While I have some serious questions about this model for business - mostly in that I do not think that all people are equal when you are talking business - perhaps (and I mostly agree with this) a good position for representative government, but even there you usually do not have literally "all people are equal".
Rather, in any democracy there is usually some minimums set around what a "person" is - i.e. usually a "citizen of the country", a "resident of the local area", above a certain age, having taken action to indicate an interest in participating (i.e. registering to vote).
Further, typically voting is a right, not a requirement, and as a right is something which the society can and does take away (i.e. in the US, people convicted of a felony often lose the right to vote as well).
Thus, even in politics it is not "all people are equal" - but rather, it is a group of people to which any particular individual may (or may not) belong, then within that group all people have the same number of votes (typically one on any given issue, though this is not the case in some methods of voting) and all votes are of the same type and value.
In the corporate world, for example, this is not always the case. Some stock holders can have different types of stock which grant different voting rights (or none at all in some cases).
More crucially, I have a philosophical problem with an economic system (which a business, even a co-op should be at some level almost by definition) which does not contain a recognition that contributions towards results will differ, and does not provide incentives and structures to support people of different abilities, interests, needs, and goals.
I can and do see a value to supporting the members of a business who are not directly producing revenue, however, everyone in a business should contribute towards the business, over time if more is taken out of a business than the business pulls in, the business will soon cease to be.
There are usually people in any business whose contributions are not readily apparent - that is, they are not immediately delivering more revenue than they are costing the company. Some of these people are truly excess and in many cases the company would be better off either redeploying them or firing them, however many of these people are involved in longer term aspects of the business. Some in setting up the infrastructure and underpinnings for the business, others in research into the future of the company, and others by helping the company avoid risks in the future (this last category can be the hardest at times to see the return - in the best case their work is never fully tested, they manage to contain and minimize the risk. Good illustrations of this might be cases where the risks in a business were poorly managed, resulting in cases such as Barings Bank which declared bancruptcy).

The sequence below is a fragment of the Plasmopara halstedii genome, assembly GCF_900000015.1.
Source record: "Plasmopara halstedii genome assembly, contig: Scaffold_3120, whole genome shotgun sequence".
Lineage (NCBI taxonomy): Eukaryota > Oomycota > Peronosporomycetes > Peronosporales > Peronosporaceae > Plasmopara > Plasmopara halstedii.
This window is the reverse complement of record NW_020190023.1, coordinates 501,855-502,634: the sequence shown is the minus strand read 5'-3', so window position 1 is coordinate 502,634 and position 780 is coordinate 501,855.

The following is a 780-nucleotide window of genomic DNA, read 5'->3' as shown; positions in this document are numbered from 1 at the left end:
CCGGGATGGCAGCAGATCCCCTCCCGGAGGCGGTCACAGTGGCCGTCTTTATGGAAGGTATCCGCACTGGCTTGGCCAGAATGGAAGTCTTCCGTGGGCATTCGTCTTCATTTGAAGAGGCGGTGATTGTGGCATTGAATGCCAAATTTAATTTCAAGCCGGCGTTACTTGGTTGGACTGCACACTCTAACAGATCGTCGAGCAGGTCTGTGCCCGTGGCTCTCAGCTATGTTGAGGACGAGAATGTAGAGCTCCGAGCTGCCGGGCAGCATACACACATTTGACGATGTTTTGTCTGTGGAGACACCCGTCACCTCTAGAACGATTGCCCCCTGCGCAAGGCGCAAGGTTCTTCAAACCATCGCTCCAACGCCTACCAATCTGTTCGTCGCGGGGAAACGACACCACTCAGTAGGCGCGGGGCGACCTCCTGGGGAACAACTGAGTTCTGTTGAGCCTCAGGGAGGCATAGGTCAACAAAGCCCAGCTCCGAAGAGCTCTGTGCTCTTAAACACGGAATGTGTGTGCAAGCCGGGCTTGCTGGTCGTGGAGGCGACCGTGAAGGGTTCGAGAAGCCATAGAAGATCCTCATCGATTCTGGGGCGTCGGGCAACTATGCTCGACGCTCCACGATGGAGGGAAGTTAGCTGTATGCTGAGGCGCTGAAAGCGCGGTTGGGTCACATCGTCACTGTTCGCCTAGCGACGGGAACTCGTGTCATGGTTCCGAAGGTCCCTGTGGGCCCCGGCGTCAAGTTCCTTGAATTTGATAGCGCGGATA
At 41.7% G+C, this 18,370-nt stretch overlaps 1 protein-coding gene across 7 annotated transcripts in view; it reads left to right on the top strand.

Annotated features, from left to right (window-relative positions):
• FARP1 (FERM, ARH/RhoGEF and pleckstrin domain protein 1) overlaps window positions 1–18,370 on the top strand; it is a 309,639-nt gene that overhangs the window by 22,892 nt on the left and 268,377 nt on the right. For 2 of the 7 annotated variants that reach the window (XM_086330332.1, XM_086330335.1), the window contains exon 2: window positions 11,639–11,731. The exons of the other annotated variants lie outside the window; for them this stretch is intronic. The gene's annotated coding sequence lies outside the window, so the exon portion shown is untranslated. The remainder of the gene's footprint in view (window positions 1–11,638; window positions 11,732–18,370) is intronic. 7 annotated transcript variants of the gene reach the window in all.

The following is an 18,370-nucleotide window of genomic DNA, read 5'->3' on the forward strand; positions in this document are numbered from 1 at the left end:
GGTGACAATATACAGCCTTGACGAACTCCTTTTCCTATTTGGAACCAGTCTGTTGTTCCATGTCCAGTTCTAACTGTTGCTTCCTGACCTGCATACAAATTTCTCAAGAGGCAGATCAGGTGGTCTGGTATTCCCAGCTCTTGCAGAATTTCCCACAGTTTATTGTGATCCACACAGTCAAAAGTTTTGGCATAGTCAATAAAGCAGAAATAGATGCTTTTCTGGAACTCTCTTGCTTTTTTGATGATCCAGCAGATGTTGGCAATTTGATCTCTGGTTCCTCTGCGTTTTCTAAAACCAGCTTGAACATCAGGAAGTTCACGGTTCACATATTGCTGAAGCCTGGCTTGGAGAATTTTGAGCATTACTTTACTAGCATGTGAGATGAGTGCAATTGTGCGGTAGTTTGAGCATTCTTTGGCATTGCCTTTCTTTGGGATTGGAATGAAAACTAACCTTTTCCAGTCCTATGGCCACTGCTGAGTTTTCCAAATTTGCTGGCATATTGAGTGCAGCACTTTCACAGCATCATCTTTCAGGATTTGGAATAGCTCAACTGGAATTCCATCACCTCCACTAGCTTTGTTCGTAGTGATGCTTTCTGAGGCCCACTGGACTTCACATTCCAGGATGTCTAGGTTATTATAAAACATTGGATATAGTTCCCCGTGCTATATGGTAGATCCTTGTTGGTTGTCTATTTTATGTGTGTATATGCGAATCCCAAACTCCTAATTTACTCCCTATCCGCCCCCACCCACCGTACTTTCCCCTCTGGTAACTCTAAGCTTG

Thus, when it comes to business ventures I want to be careful that the businesses I get involved in are ones where I can see both how I can contribute, how the business with get revenue, and that my share of that revenue and future profits will bear some understandable relationship to my contributions. I know that I can be very active, that I can provide very useful and valuable insights and work, and that in the past I have worked on projects where my personal return was vastly lower than that of the company. (i.e. one case where I personally brought into the company about 10x my salary)
7/14/2003 05:42:00 PM
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